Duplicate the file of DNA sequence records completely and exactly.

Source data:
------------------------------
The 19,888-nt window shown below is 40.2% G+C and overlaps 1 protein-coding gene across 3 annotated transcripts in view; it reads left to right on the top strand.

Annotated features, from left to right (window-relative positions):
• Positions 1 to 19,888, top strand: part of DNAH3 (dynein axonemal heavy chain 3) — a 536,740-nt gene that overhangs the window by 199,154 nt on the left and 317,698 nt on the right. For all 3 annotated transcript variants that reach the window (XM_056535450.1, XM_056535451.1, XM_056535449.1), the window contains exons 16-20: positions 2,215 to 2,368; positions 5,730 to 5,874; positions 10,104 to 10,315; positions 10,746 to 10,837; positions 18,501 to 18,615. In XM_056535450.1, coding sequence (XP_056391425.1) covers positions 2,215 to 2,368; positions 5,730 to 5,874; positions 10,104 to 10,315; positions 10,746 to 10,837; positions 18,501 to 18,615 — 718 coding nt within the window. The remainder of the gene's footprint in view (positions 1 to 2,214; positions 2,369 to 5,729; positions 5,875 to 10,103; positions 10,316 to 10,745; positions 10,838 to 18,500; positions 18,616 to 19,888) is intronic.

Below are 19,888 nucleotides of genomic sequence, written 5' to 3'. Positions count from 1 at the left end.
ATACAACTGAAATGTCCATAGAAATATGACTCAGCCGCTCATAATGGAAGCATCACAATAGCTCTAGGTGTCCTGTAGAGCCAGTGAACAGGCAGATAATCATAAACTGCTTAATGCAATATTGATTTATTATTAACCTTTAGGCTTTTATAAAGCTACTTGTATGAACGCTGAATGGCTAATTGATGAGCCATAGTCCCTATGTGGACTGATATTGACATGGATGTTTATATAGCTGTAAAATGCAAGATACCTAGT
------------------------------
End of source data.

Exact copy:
The 19,888-nt window shown below is 40.2% G+C and overlaps 1 protein-coding gene across 3 annotated transcripts in view; it reads left to right on the top strand.

Annotated features, from left to right (window-relative positions):
• Positions 1 to 19,888, top strand: part of DNAH3 (dynein axonemal heavy chain 3) — a 536,740-nt gene that overhangs the window by 199,154 nt on the left and 317,698 nt on the right. For all 3 annotated transcript variants that reach the window (XM_056535450.1, XM_056535451.1, XM_056535449.1), the window contains exons 16-20: positions 2,215 to 2,368; positions 5,730 to 5,874; positions 10,104 to 10,315; positions 10,746 to 10,837; positions 18,501 to 18,615. In XM_056535450.1, coding sequence (XP_056391425.1) covers positions 2,215 to 2,368; positions 5,730 to 5,874; positions 10,104 to 10,315; positions 10,746 to 10,837; positions 18,501 to 18,615 — 718 coding nt within the window. The remainder of the gene's footprint in view (positions 1 to 2,214; positions 2,369 to 5,729; positions 5,875 to 10,103; positions 10,316 to 10,745; positions 10,838 to 18,500; positions 18,616 to 19,888) is intronic.

Below are 19,888 nucleotides of genomic sequence, written 5' to 3'. Positions count from 1 at the left end.
ATACAACTGAAATGTCCATAGAAATATGACTCAGCCGCTCATAATGGAAGCATCACAATAGCTCTAGGTGTCCTGTAGAGCCAGTGAACAGGCAGATAATCATAAACTGCTTAATGCAATATTGATTTATTATTAACCTTTAGGCTTTTATAAAGCTACTTGTATGAACGCTGAATGGCTAATTGATGAGCCATAGTCCCTATGTGGACTGATATTGACATGGATGTTTATATAGCTGTAAAATGCAAGATACCTAGT